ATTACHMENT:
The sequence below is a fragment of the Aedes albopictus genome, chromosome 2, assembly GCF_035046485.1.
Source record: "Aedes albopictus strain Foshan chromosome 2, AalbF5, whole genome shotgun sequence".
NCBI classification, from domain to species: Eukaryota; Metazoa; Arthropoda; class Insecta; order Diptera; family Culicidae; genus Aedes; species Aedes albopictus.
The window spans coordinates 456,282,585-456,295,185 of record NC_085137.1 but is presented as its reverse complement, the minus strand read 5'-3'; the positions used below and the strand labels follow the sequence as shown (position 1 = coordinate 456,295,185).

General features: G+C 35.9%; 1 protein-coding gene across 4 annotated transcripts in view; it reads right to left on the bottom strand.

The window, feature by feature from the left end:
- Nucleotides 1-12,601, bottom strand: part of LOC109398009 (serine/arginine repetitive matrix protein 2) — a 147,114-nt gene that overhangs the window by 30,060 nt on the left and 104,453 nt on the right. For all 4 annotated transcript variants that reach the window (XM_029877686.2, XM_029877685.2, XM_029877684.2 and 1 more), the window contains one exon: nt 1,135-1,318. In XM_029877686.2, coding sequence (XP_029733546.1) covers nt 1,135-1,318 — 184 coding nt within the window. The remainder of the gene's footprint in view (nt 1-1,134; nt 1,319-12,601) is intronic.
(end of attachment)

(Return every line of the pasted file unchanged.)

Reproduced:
The sequence below is a fragment of the Aedes albopictus genome, chromosome 2, assembly GCF_035046485.1.
Source record: "Aedes albopictus strain Foshan chromosome 2, AalbF5, whole genome shotgun sequence".
NCBI classification, from domain to species: Eukaryota; Metazoa; Arthropoda; class Insecta; order Diptera; family Culicidae; genus Aedes; species Aedes albopictus.
The window spans coordinates 456,282,585-456,295,185 of record NC_085137.1 but is presented as its reverse complement, the minus strand read 5'-3'; the positions used below and the strand labels follow the sequence as shown (position 1 = coordinate 456,295,185).

General features: G+C 35.9%; 1 protein-coding gene across 4 annotated transcripts in view; it reads right to left on the bottom strand.

The window, feature by feature from the left end:
- Nucleotides 1-12,601, bottom strand: part of LOC109398009 (serine/arginine repetitive matrix protein 2) — a 147,114-nt gene that overhangs the window by 30,060 nt on the left and 104,453 nt on the right. For all 4 annotated transcript variants that reach the window (XM_029877686.2, XM_029877685.2, XM_029877684.2 and 1 more), the window contains one exon: nt 1,135-1,318. In XM_029877686.2, coding sequence (XP_029733546.1) covers nt 1,135-1,318 — 184 coding nt within the window. The remainder of the gene's footprint in view (nt 1-1,134; nt 1,319-12,601) is intronic.